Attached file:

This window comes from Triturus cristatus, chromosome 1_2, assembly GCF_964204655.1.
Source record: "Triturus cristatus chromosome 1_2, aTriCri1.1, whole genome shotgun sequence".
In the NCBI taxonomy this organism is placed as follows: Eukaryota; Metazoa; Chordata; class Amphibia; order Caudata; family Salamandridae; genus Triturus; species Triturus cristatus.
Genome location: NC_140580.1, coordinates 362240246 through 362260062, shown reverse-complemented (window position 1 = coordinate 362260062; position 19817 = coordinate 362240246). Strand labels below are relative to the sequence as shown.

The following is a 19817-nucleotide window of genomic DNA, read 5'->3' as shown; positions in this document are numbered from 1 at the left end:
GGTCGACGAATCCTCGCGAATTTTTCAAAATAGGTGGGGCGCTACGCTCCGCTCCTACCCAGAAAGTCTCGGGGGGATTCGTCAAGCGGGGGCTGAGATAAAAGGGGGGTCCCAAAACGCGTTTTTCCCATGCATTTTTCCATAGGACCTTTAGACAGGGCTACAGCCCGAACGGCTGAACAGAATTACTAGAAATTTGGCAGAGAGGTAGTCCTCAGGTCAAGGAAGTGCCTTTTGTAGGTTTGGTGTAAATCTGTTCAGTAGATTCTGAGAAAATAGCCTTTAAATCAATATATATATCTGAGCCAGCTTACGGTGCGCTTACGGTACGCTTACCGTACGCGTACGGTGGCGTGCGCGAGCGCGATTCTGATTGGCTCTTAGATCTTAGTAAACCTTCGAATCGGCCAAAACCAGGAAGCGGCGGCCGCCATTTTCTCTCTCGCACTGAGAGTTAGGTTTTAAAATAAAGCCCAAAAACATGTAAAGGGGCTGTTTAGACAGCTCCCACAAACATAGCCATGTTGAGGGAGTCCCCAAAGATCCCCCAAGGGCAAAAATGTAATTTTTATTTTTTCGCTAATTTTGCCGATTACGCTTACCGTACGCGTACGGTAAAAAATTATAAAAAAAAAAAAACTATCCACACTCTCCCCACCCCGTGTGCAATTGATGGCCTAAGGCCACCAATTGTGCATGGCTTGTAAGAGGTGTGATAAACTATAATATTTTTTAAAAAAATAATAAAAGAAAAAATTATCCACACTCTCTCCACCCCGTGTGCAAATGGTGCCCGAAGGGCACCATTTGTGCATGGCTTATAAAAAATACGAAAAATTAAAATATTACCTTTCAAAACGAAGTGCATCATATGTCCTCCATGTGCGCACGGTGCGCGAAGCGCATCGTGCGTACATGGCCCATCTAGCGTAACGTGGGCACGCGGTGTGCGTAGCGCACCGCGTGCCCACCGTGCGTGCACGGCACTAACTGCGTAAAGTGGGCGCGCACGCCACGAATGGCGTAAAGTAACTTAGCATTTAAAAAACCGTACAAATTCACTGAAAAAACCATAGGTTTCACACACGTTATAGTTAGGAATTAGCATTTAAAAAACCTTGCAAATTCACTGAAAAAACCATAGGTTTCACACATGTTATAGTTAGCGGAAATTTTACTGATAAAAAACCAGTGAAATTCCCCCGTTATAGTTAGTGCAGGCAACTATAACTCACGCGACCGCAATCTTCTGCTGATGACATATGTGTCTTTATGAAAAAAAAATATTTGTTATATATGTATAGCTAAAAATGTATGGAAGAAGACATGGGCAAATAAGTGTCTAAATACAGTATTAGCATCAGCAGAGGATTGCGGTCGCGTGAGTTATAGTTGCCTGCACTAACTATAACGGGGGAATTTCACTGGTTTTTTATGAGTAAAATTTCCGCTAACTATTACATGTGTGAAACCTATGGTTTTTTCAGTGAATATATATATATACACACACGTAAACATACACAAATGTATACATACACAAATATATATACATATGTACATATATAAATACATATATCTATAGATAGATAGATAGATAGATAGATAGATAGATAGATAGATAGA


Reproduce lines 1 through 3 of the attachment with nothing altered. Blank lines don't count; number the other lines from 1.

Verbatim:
This window comes from Triturus cristatus, chromosome 1_2, assembly GCF_964204655.1.
Source record: "Triturus cristatus chromosome 1_2, aTriCri1.1, whole genome shotgun sequence".
In the NCBI taxonomy this organism is placed as follows: Eukaryota; Metazoa; Chordata; class Amphibia; order Caudata; family Salamandridae; genus Triturus; species Triturus cristatus.